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Legal Process as Racialized Punishment: The Material Consequences of Discretionary Arrests in New York City

Abstract

Order maintenance policing—a systematic focus on the aggressive enforcement of low-level offenses, influenced by the “broken windows” perspective—often exposes structurally disadvantaged communities to disparate police contact, ranging from surveillance and stops to low-level arrest and various forms of misconduct. In keeping with recent criminological research that considers the collateral consequences of low-level arrests, our descriptive and exploratory study examines qualitative and quantitative arrest data for discretionary non-criminal and misdemeanor offenses in New York City. Mixed-method surveys conducted outside criminal courthouses, together with in-depth interviews and focus groups, highlight the immediate, subsequent, and cumulative costs stemming from discretionary arrests, including the routine loss of time and money, myriad forms of abuse, and loss of educational, employment and housing opportunities—systemic, collateral violence that, given the social groups disproportionately targeted, constitutes racialized punishment. The findings also present research participants’ suggestions for and situated visions of police reform and accountability, offering expertise shaped by lived experiences of discretionary policing.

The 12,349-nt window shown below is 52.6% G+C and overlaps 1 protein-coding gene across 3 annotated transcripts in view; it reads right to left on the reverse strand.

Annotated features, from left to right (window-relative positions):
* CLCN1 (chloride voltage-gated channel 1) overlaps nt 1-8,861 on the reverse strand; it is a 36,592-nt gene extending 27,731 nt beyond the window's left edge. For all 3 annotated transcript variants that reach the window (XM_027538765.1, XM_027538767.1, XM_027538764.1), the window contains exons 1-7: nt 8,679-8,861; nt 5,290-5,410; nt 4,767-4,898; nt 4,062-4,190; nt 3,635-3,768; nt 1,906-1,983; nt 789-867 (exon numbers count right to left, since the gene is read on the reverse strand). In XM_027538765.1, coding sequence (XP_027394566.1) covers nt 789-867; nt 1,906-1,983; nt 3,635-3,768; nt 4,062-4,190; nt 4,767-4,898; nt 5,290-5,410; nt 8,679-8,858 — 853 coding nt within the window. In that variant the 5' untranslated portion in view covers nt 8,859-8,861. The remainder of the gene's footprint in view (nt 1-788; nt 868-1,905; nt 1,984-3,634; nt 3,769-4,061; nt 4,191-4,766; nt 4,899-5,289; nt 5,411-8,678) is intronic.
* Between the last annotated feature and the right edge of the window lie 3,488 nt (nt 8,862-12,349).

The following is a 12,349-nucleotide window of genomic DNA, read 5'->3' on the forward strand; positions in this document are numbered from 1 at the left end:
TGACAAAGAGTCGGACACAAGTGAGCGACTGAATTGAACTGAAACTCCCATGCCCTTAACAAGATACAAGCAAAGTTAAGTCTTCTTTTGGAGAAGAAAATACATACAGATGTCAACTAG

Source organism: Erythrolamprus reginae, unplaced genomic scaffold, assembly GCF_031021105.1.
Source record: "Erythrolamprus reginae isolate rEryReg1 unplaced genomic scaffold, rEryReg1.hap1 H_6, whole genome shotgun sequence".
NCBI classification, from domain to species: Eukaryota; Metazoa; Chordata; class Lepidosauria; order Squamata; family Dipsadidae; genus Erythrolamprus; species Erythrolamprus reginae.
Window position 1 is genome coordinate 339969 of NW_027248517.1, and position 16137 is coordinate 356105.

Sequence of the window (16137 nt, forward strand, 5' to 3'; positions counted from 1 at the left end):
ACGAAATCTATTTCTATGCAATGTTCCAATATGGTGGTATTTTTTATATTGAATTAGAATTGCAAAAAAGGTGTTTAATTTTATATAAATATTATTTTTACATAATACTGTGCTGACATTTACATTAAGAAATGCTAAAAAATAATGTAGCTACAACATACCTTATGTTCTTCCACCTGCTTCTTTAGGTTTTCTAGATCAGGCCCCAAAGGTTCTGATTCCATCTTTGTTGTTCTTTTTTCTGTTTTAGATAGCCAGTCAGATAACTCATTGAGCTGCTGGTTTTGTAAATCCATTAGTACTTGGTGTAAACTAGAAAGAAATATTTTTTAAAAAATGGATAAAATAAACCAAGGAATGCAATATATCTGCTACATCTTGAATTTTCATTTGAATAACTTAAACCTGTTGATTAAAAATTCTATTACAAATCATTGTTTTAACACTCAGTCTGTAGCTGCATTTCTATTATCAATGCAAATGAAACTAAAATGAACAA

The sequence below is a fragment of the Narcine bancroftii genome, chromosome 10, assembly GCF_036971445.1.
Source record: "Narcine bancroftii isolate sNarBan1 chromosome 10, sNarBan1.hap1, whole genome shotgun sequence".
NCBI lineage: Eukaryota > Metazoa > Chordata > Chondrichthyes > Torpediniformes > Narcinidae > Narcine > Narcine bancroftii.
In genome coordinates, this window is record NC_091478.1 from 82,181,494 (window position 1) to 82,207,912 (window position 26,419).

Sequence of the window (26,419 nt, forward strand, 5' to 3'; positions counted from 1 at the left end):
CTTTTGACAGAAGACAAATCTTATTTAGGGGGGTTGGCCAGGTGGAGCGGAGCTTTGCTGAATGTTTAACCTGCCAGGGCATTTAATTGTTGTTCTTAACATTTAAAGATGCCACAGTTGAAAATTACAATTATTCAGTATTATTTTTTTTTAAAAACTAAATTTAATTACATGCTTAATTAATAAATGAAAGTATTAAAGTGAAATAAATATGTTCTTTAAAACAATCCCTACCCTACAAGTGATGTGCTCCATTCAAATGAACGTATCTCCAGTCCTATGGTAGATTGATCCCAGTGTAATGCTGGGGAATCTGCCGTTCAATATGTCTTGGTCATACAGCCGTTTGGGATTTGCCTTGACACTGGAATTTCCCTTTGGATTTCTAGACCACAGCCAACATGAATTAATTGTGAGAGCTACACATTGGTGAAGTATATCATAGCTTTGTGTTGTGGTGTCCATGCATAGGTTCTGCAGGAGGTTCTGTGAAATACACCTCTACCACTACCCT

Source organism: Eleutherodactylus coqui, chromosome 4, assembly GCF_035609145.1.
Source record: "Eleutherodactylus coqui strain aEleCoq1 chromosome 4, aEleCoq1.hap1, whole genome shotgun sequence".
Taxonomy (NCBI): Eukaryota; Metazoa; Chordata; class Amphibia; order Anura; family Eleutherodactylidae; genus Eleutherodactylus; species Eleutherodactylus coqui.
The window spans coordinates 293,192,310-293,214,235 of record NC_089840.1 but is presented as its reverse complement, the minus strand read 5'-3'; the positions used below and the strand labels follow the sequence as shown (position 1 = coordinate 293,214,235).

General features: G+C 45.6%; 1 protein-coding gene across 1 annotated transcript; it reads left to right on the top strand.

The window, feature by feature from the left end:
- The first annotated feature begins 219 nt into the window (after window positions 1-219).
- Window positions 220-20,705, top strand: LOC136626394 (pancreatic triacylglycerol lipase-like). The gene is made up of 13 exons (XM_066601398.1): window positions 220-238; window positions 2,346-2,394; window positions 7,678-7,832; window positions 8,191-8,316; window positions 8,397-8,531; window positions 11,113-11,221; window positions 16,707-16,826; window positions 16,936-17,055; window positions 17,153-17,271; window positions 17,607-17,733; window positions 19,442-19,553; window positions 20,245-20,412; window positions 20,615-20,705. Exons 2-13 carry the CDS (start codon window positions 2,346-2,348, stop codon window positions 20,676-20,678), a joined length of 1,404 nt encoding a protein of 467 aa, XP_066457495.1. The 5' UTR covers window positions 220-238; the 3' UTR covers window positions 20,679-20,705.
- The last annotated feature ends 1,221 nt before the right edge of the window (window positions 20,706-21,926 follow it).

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Notes

  1. Most people arrested for these offenses are held for a relatively short time, but some are transferred to longer-term facilities; city data from the New York City Department of Correction (DOC) (2019) show that in the second half of 2018, on average, nine people per day were incarcerated at the notorious Rikers Island jail complex while awaiting trial for non-criminal violations. At the same time, 1087 people were held for various misdemeanors on any given day, including 120 for drug possession and 104 for vehicular charges, such as driving with a suspended license.